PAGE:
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Jewish Journal

 

October 30, 2012

by Shmuel Rosner

October 30, 2012 | 3:26 am

Hezbollah chief Hassan Nasrallah, Iranian President Mahmoud Ahmadinejad and Syrian leader Bashar Assad meeting in Damascus, February 2010. (Photo: Reuters)

In-depth

Why Iran Wants to Attack the United States

Writing in Foreign Policy, Matthew Levitt warns that while Tehran's attempts to thwart attacks on its nuclear program have so far largely been bumbling efforts, that might not remain the case. 

...by late 2009, Iran was increasingly interested in using Hezbollah to combat threats to its nascent nuclear program. The Islamic Republic was in need of an enforcer: Malfunctioning components had ruined Iranian centrifuges, IRGC officers had defected, and in January 2010 a bomb killed Iranian physics professor Masoud Ali Mohammadi outside his Tehran home.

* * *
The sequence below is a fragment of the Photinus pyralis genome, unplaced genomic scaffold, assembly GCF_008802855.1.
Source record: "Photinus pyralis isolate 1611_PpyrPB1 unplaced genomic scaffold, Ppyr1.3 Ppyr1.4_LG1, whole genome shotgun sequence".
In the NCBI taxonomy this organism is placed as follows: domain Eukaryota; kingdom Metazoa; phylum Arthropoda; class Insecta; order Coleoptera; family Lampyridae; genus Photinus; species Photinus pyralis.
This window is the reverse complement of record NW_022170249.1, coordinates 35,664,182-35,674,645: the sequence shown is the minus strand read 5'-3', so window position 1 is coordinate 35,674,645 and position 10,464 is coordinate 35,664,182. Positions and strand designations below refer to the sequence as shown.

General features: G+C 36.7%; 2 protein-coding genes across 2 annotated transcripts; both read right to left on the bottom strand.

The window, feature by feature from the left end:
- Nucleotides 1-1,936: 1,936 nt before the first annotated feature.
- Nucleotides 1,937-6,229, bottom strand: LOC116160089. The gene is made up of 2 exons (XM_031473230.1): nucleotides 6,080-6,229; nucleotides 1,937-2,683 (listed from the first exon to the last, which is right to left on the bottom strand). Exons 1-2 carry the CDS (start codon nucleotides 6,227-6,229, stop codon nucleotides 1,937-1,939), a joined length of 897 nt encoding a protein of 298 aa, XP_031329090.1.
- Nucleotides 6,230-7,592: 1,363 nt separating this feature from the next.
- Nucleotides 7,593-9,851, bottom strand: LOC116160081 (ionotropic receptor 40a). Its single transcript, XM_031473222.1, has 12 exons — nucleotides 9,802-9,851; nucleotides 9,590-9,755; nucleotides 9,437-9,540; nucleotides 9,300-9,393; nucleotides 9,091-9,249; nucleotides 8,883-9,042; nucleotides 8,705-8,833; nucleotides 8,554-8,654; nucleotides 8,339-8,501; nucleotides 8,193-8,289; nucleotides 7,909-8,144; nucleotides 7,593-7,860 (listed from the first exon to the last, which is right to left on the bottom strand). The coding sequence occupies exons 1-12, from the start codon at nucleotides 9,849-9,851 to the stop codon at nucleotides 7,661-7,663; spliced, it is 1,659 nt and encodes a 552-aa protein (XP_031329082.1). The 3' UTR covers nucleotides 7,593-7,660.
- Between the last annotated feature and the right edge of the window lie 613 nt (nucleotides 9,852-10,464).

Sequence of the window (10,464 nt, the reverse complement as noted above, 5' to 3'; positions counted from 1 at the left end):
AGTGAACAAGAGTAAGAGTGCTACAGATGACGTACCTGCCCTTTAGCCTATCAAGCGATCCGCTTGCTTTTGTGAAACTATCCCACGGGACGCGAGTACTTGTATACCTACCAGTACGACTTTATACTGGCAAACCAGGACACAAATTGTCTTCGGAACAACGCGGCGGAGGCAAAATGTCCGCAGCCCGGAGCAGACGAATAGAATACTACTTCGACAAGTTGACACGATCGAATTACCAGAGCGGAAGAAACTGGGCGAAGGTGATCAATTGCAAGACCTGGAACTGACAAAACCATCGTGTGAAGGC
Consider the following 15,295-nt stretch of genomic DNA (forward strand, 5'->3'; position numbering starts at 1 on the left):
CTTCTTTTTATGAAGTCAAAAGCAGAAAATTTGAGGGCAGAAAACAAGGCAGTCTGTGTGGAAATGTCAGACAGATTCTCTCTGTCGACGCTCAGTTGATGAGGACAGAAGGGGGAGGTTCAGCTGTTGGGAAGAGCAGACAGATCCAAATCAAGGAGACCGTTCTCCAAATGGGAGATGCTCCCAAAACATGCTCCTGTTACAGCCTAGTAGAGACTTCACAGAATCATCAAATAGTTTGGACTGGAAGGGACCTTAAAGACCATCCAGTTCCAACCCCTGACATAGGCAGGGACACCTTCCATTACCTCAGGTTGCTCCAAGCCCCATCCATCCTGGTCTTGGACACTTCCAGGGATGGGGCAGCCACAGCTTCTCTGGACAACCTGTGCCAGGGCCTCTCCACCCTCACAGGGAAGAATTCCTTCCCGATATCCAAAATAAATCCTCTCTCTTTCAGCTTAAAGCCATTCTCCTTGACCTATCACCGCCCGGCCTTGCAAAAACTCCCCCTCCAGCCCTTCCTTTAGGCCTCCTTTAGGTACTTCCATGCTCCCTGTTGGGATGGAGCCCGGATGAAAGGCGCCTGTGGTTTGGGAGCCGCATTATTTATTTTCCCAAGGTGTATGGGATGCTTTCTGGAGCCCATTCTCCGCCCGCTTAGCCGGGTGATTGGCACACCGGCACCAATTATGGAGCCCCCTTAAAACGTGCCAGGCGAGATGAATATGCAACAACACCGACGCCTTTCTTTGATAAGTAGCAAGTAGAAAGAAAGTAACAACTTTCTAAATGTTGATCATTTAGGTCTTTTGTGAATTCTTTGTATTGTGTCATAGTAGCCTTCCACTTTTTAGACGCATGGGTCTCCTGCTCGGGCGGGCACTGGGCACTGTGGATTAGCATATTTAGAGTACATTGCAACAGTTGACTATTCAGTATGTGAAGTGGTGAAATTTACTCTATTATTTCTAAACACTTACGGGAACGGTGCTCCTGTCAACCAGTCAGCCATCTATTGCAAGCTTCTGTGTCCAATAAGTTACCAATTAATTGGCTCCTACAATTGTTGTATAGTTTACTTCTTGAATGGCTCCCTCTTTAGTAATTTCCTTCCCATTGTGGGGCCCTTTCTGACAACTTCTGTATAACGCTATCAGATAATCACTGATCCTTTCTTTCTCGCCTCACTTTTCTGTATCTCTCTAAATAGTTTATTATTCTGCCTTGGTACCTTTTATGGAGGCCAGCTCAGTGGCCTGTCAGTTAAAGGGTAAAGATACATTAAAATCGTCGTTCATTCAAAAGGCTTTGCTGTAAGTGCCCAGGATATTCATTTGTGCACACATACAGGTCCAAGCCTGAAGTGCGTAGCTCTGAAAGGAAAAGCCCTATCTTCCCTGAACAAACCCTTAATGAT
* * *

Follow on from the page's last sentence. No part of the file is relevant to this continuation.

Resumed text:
Romney's Critique of Obama's Iran Policy

Despite what the two campaigns may claim, Obama and Romney are not dissimilar on the issue of Iran, writes Jeffrey Goldberg in the Atlantic

They are both opposed to containment, they both support tough sanctions and they both hold out the option of military action should Iran continue down its current path.  It's been in the interest of Obama to paint Romney as a warmonger, and in the interest of Romney to paint Obama as an appeaser, but I think both of them are united in the idea that a military confrontation to stop Iran from crossing the nuclear threshold may be necessary.

Daily Digest

Read Shmuel Rosner's Florida Diary: Part 1, Part 2, Part 3, Part 4, Part 5 and Part 6

Follow Shmuel Rosner on Twitter and Facebook for facts, figures, analysis and opinion in the run-up to the election

Check out Rosner's new book, The Jewish Vote: Obama vs. Romney / A Jewish Voter's Guide

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